What Now?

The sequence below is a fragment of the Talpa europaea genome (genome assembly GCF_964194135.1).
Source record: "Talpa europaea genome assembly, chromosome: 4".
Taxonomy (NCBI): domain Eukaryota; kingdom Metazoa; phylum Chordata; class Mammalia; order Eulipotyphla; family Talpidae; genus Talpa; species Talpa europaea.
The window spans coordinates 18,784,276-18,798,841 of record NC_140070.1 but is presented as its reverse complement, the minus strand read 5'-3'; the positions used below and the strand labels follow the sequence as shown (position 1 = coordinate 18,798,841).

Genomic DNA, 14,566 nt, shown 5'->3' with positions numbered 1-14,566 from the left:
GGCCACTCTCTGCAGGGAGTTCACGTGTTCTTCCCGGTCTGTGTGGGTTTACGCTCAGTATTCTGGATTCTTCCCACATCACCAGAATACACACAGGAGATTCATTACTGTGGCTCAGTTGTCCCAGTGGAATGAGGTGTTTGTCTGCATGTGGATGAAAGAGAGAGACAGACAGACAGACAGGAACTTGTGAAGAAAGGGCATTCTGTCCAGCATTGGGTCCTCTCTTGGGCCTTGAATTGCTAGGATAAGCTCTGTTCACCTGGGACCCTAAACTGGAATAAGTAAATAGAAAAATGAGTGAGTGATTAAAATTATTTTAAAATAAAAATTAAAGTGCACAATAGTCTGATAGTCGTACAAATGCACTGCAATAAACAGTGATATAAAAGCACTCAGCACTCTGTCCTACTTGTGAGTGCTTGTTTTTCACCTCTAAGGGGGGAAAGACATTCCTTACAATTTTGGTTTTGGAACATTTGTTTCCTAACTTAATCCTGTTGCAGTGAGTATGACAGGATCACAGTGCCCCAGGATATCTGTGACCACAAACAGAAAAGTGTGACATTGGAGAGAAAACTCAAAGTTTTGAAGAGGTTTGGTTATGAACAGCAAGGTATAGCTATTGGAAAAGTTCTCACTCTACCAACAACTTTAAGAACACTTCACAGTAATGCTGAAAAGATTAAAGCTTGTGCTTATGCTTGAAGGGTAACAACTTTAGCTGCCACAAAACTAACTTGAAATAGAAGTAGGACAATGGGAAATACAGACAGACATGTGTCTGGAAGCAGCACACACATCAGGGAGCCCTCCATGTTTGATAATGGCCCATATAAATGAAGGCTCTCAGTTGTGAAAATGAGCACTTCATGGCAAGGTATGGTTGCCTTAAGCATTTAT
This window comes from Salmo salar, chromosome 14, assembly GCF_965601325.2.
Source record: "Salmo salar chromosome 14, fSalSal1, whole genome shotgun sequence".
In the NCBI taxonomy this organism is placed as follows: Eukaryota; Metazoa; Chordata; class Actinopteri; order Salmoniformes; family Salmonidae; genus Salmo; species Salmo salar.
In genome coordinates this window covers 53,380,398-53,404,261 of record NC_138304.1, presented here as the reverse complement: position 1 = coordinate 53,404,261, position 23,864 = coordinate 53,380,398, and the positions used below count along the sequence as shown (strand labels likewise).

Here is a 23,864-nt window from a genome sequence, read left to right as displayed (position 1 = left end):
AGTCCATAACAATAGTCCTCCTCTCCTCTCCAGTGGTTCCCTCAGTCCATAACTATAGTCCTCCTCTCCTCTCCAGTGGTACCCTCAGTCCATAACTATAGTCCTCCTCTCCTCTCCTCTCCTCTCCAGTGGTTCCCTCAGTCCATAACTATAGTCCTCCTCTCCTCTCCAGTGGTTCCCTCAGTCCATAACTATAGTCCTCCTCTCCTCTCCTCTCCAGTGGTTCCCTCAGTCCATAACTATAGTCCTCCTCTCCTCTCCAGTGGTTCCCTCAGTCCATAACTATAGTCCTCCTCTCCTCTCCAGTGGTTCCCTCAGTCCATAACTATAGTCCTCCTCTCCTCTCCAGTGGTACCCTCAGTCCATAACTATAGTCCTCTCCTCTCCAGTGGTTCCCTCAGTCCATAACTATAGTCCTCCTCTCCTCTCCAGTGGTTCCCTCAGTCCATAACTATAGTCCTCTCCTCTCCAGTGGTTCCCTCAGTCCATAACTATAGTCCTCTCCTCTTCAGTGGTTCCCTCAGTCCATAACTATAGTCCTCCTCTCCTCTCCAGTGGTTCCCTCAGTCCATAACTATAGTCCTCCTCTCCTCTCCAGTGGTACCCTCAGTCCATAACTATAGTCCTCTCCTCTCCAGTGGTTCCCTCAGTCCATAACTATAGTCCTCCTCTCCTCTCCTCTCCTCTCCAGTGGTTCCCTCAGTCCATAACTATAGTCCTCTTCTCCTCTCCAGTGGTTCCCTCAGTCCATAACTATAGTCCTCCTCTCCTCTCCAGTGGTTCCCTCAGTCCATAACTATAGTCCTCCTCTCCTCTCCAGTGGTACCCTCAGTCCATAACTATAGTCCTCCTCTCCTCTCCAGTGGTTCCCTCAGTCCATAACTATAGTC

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DETROIT: It's just over two weeks until Election Day, and Bob Dole has to make a decision. Will he spend it campaigning primarily for himself, or campaigning to help the Republican Party. One indication of his choice will be in how he approaches the last two weeks. "It will be interesting to see if he continues to take risks and pound away at Clinton's character or if he takes a longer view and tries to achieve what he can without a win," says TIME's Tamala Edwards. "He's stuck between the two. Does he want to go out screaming his way into history or be remembered for running a gentleman's campaign?" Perhaps more importantly for the GOP is the question of whether Dole will use the next two weeks to help the party retain the hold on the House it won in 1994. The Dole campaign's recent shift in focus to California, all but conceding a number of smaller swing states such as Pennsylvania and Connecticut, shows a commitment to help out the party in a state that has a number of hotly contested seats. Monday, Dole eschewed attacks on Clinton in order to concentrate on his economic plan. Unfortunately, he is finding an increasingly chilly reception even from his own party. In Michigan, Dole tried to score points by touting a tax plan he says will jump start a stalled economy only to be rebutted by the state's Republican governor, George Voinovich. "It's about growth, it's about opportunity, it's about jobs, it's about the private sector," Dole said in a speech to business leaders about his tax plan. "We believe there are great opportunities. The mainstay of this campaign is the economic package." Voinovich undercut Dole's message when he countered that the economy was in fact in pretty good shape, and that it was governors like himself that should be given the credit: "The economy has never been better. But let me tell you, it's the governors of this country who have made the difference." Statements like these might have Dole wishing he was back in a more friendly environment -->